The Strand

It was, more often than not, the smiley ones I was nervous about. They more contemtpous ones would look down at you even before you turned the corner towards them. While we approached her I knew it was going to happen.

‘I’m sorry, but you can’t come in. We’re full.’ She says

I tilt my head around her and peer in. The place is empty. I look at my watch and it’s not even 11. ‘This is bullshit. Let’s go.’ I say to the others but loud enough for the security guard to hear

Lock out laws suck.

‘You know I do wonder sometimes if I’ll feel the zest for life I had a few years ago.’ I say to her.

‘I think you can. Life wears us all down deshou?’

‘Yeh, but sometimes it just feels so broken down that I can’t take it. Like there’s a python pressed against my chest, squeezing anxiety and doubt out of me. This black python has been around me since I fucked my sitch in Tokyo and had to leave you.’

She nods and thinks for a second. ‘I knew it, but it just takes time to get over things and feel whole again’. 

I guess it’s the only thing to say to something like that

South Virginia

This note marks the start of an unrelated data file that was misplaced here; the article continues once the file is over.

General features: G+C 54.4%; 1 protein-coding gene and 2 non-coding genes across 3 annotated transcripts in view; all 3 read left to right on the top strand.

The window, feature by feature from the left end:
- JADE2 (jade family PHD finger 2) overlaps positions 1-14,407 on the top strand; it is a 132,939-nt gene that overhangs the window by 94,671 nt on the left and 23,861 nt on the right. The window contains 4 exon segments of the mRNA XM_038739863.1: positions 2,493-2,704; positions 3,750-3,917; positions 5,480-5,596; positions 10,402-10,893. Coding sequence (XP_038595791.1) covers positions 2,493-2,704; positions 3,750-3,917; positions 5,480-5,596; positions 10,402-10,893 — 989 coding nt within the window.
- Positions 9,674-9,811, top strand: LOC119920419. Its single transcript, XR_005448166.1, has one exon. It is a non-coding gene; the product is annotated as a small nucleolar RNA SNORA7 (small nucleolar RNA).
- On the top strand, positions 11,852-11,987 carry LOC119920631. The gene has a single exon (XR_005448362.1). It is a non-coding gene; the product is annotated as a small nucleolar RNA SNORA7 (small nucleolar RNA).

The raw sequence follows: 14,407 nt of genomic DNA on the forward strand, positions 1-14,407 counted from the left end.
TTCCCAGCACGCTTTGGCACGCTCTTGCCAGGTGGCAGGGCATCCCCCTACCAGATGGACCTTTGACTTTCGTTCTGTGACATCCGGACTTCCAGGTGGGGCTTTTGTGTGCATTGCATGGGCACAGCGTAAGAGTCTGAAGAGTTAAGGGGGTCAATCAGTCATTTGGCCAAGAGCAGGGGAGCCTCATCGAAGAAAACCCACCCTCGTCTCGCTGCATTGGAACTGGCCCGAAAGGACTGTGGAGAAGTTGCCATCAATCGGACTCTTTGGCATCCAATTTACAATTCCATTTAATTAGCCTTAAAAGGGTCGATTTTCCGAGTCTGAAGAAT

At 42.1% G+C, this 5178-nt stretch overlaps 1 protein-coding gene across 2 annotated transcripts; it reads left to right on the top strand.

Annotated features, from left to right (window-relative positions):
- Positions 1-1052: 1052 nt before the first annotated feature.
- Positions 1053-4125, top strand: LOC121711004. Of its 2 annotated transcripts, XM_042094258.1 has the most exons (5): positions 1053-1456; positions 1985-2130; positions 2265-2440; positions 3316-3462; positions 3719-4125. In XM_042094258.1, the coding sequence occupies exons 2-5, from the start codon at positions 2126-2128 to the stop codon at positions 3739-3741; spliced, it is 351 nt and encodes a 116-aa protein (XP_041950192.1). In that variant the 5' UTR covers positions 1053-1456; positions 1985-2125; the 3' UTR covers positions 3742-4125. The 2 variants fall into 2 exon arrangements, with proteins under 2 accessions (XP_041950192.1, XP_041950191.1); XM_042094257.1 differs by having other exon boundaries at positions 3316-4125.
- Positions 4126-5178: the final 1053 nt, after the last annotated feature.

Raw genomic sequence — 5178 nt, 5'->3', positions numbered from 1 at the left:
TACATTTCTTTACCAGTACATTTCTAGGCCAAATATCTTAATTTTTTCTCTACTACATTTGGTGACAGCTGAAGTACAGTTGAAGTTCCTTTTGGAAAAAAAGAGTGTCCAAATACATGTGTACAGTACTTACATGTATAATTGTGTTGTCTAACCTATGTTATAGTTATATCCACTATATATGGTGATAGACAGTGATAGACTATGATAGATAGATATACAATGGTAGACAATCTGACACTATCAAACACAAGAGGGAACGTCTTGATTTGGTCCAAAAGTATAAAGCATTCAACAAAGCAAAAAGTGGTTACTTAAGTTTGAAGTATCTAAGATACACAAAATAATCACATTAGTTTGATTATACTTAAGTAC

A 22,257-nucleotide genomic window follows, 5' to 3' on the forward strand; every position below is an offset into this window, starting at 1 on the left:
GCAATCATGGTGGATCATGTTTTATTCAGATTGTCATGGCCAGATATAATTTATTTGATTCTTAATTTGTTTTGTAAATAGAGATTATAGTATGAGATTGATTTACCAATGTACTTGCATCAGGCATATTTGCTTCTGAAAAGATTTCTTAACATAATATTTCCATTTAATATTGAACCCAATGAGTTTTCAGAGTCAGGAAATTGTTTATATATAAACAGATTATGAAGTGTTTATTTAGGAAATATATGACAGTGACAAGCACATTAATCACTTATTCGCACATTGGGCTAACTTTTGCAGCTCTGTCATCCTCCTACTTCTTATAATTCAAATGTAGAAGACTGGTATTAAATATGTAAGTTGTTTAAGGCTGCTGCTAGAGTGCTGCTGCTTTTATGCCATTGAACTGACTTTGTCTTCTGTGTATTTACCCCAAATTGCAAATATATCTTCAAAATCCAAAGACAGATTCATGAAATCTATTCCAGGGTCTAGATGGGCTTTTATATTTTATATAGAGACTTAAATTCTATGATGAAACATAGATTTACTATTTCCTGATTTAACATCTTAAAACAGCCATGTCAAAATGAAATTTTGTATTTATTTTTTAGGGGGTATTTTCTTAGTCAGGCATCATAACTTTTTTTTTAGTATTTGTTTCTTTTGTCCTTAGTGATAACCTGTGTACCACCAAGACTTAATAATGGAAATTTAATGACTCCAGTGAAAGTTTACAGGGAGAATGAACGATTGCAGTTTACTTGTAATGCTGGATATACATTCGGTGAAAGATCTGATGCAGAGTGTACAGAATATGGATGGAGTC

‘I never knew that South Virginia wasn’t a state.’ He says taking a sip of his coffee, savoring for a second. ‘I mean… like, I never checked but I always assumed that it was just… that there’s are all these other cardinal direction names for random states like North Carolina or West Virginia or South Texas.’

‘There’s no South Texas. South Texas would be Mexico!’ She says.

‘Oh… right’  He immediately tries to move, to break his mistake, but clips the spoon with his oats on it on the edge of his bowl, dropping it and creating a reverberating echo in the cafe. After a brief moment of silence he looks up at her, ‘Let’s go North.’

Sun seeps through the cave, water rushing from 20 feet above, she slips on some damp moss infecting the rocks. ‘I hate that!’

‘Hate what?’ he says turning his body a few rocks ahead of her.

‘That feeling you get after you’ve found stable ground for a few steps but something changes and your equilibrium is off. When I was a kid we had this boat we’d take on the river.’ She grabs a rock and climbs over. ‘My dad would take us on it to go fishing in the Fall, and he’d always look forward to it.’ She stops and looks upwards towards the water drops falling. ‘But he would always, always play this trick on us. We’d be on the boat for a while, and then he’d ask me or my brother to come change the bait. As soon as we’d taken a few steps toward him, and got our footing, he’d grab either side of the boat and rock it.’ She looks down towards him. ‘That feeling, you know? It’s just so discombobulating.’

‘I love that word.’

‘… and he said ‘That Stalin… he was a real JERK.’ he says into a blank stare on her face ‘I think the comedian I saw tell this joke told it better’

‘I think so.’

‘When do you leave again?’ He says.

‘Saturday. But I’ll be back.’


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